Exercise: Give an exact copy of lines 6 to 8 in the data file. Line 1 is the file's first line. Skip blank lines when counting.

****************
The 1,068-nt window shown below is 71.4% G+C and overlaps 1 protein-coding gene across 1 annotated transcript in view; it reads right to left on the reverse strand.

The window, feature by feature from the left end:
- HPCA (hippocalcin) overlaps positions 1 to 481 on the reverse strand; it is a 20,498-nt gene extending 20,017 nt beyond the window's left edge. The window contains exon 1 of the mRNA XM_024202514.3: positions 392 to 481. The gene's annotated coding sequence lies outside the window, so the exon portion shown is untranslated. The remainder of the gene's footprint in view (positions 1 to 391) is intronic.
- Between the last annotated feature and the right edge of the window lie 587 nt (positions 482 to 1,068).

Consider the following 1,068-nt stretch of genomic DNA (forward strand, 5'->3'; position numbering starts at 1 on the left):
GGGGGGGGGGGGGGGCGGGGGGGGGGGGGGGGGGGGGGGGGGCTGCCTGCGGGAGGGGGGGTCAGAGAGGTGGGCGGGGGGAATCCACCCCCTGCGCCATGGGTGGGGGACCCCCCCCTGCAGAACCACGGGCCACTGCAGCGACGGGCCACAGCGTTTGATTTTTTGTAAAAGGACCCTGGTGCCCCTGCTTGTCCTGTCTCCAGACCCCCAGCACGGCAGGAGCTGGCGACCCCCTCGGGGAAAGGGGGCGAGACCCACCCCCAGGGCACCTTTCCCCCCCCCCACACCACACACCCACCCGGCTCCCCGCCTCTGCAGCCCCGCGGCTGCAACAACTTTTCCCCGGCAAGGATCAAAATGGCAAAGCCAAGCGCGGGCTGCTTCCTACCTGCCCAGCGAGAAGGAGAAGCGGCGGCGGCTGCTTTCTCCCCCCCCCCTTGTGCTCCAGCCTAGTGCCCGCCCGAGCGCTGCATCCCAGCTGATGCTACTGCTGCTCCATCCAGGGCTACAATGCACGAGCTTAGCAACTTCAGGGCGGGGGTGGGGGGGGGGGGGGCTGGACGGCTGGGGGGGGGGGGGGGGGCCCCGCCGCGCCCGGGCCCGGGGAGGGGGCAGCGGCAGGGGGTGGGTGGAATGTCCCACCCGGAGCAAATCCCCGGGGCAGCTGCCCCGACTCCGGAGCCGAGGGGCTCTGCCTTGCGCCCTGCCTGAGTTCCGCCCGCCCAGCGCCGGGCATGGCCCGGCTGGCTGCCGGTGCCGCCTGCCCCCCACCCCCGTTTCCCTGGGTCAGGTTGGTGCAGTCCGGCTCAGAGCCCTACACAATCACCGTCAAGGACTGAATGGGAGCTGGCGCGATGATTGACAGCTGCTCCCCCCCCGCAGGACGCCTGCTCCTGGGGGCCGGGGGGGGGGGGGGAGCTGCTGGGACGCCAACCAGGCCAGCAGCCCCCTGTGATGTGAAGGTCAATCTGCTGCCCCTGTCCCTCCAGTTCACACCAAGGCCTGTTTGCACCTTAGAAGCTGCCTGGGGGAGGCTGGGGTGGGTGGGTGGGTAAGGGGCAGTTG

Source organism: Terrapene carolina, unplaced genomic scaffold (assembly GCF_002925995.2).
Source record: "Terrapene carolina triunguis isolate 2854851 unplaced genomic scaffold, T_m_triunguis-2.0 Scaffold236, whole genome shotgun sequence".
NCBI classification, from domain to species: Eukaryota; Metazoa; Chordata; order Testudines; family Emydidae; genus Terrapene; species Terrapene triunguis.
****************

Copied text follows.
GGGGGGGGGGGGGGGCGGGGGGGGGGGGGGGGGGGGGGGGGGCTGCCTGCGGGAGGGGGGGTCAGAGAGGTGGGCGGGGGGAATCCACCCCCTGCGCCATGGGTGGGGGACCCCCCCCTGCAGAACCACGGGCCACTGCAGCGACGGGCCACAGCGTTTGATTTTTTGTAAAAGGACCCTGGTGCCCCTGCTTGTCCTGTCTCCAGACCCCCAGCACGGCAGGAGCTGGCGACCCCCTCGGGGAAAGGGGGCGAGACCCACCCCCAGGGCACCTTTCCCCCCCCCCACACCACACACCCACCCGGCTCCCCGCCTCTGCAGCCCCGCGGCTGCAACAACTTTTCCCCGGCAAGGATCAAAATGGCAAAGCCAAGCGCGGGCTGCTTCCTACCTGCCCAGCGAGAAGGAGAAGCGGCGGCGGCTGCTTTCTCCCCCCCCCCTTGTGCTCCAGCCTAGTGCCCGCCCGAGCGCTGCATCCCAGCTGATGCTACTGCTGCTCCATCCAGGGCTACAATGCACGAGCTTAGCAACTTCAGGGCGGGGGTGGGGGGGGGGGGGGCTGGACGGCTGGGGGGGGGGGGGGGGGCCCCGCCGCGCCCGGGCCCGGGGAGGGGGCAGCGGCAGGGGGTGGGTGGAATGTCCCACCCGGAGCAAATCCCCGGGGCAGCTGCCCCGACTCCGGAGCCGAGGGGCTCTGCCTTGCGCCCTGCCTGAGTTCCGCCCGCCCAGCGCCGGGCATGGCCCGGCTGGCTGCCGGTGCCGCCTGCCCCCCACCCCCGTTTCCCTGGGTCAGGTTGGTGCAGTCCGGCTCAGAGCCCTACACAATCACCGTCAAGGACTGAATGGGAGCTGGCGCGATGATTGACAGCTGCTCCCCCCCCGCAGGACGCCTGCTCCTGGGGGCCGGGGGGGGGGGGGGAGCTGCTGGGACGCCAACCAGGCCAGCAGCCCCCTGTGATGTGAAGGTCAATCTGCTGCCCCTGTCCCTCCAGTTCACACCAAGGCCTGTTTGCACCTTAGAAGCTGCCTGGGGGAGGCTGGGGTGGGTGGGTGGGTAAGGGGCAGTTG

Source organism: Terrapene carolina, unplaced genomic scaffold (assembly GCF_002925995.2).
Source record: "Terrapene carolina triunguis isolate 2854851 unplaced genomic scaffold, T_m_triunguis-2.0 Scaffold236, whole genome shotgun sequence".